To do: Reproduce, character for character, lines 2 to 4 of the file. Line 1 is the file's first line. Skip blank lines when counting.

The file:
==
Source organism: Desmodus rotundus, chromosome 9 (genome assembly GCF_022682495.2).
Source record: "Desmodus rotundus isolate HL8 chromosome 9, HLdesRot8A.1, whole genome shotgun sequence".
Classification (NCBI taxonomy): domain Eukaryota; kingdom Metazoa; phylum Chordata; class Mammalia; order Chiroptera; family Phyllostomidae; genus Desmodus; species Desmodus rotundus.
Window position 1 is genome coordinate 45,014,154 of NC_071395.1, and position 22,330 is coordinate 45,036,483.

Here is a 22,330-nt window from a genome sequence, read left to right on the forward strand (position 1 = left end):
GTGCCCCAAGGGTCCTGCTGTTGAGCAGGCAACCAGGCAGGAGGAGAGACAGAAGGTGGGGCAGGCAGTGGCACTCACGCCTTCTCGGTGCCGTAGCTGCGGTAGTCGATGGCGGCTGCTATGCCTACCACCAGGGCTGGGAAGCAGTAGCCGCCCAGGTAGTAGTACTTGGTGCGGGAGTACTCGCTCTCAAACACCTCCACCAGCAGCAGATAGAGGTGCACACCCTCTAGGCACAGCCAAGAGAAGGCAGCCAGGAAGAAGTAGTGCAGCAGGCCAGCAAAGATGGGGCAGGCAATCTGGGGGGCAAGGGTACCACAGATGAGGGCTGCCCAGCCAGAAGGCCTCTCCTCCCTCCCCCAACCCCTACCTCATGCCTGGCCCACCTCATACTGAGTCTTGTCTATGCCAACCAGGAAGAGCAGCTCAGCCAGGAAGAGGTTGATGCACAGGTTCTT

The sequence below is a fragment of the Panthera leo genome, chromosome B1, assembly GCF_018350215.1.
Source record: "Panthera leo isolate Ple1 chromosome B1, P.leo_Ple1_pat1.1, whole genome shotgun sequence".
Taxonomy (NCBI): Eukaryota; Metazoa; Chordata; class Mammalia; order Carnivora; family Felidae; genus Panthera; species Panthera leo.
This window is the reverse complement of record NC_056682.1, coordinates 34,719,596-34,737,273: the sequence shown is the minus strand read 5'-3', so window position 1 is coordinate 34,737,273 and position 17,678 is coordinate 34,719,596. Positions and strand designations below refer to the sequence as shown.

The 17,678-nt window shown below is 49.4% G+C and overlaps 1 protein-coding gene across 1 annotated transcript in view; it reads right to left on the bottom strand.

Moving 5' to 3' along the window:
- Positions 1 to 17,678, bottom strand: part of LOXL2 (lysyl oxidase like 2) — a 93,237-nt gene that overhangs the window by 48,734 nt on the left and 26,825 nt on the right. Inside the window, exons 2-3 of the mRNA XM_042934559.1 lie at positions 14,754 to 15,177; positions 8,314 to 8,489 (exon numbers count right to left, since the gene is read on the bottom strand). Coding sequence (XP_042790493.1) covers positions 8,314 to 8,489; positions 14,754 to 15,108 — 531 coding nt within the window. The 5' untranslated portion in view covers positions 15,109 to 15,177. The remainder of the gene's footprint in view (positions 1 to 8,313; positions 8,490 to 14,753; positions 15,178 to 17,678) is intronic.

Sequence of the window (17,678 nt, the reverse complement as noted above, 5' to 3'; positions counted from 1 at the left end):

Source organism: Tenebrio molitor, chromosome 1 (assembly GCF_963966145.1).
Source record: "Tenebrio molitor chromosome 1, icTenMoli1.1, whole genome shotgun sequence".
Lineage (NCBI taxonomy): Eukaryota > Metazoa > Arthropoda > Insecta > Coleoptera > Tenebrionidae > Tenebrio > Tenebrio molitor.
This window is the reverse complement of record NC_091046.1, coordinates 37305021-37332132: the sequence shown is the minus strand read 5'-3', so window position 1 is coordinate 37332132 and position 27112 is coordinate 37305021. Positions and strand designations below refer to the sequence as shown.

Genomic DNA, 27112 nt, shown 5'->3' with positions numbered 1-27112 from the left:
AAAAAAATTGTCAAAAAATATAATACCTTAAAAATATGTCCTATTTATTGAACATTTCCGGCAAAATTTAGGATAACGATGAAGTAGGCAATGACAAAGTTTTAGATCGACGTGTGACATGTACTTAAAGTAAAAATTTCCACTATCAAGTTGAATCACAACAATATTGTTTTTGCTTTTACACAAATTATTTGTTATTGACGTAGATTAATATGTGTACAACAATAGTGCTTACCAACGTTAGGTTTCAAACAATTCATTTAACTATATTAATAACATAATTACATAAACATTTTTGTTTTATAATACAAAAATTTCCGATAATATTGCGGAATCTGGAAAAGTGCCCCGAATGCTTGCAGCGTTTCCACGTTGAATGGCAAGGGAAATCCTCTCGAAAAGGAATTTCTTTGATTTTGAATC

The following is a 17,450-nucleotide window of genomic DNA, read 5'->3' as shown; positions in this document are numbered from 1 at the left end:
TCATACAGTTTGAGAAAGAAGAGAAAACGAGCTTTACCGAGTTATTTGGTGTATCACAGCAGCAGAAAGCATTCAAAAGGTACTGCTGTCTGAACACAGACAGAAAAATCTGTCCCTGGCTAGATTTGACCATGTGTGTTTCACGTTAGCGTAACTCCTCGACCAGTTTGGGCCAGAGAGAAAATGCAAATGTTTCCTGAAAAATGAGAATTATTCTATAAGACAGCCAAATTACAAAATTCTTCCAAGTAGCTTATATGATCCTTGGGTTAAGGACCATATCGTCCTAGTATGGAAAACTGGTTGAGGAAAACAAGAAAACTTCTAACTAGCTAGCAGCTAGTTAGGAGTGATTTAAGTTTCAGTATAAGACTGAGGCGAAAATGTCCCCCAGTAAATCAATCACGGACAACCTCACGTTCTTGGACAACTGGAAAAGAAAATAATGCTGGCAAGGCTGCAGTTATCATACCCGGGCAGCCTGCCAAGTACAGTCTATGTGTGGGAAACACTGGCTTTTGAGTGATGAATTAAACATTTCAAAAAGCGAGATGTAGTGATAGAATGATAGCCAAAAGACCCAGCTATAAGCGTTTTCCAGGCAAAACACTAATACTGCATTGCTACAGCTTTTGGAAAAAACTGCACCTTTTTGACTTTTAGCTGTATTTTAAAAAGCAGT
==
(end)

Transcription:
Source record: "Desmodus rotundus isolate HL8 chromosome 9, HLdesRot8A.1, whole genome shotgun sequence".
Classification (NCBI taxonomy): domain Eukaryota; kingdom Metazoa; phylum Chordata; class Mammalia; order Chiroptera; family Phyllostomidae; genus Desmodus; species Desmodus rotundus.
Window position 1 is genome coordinate 45,014,154 of NC_071395.1, and position 22,330 is coordinate 45,036,483.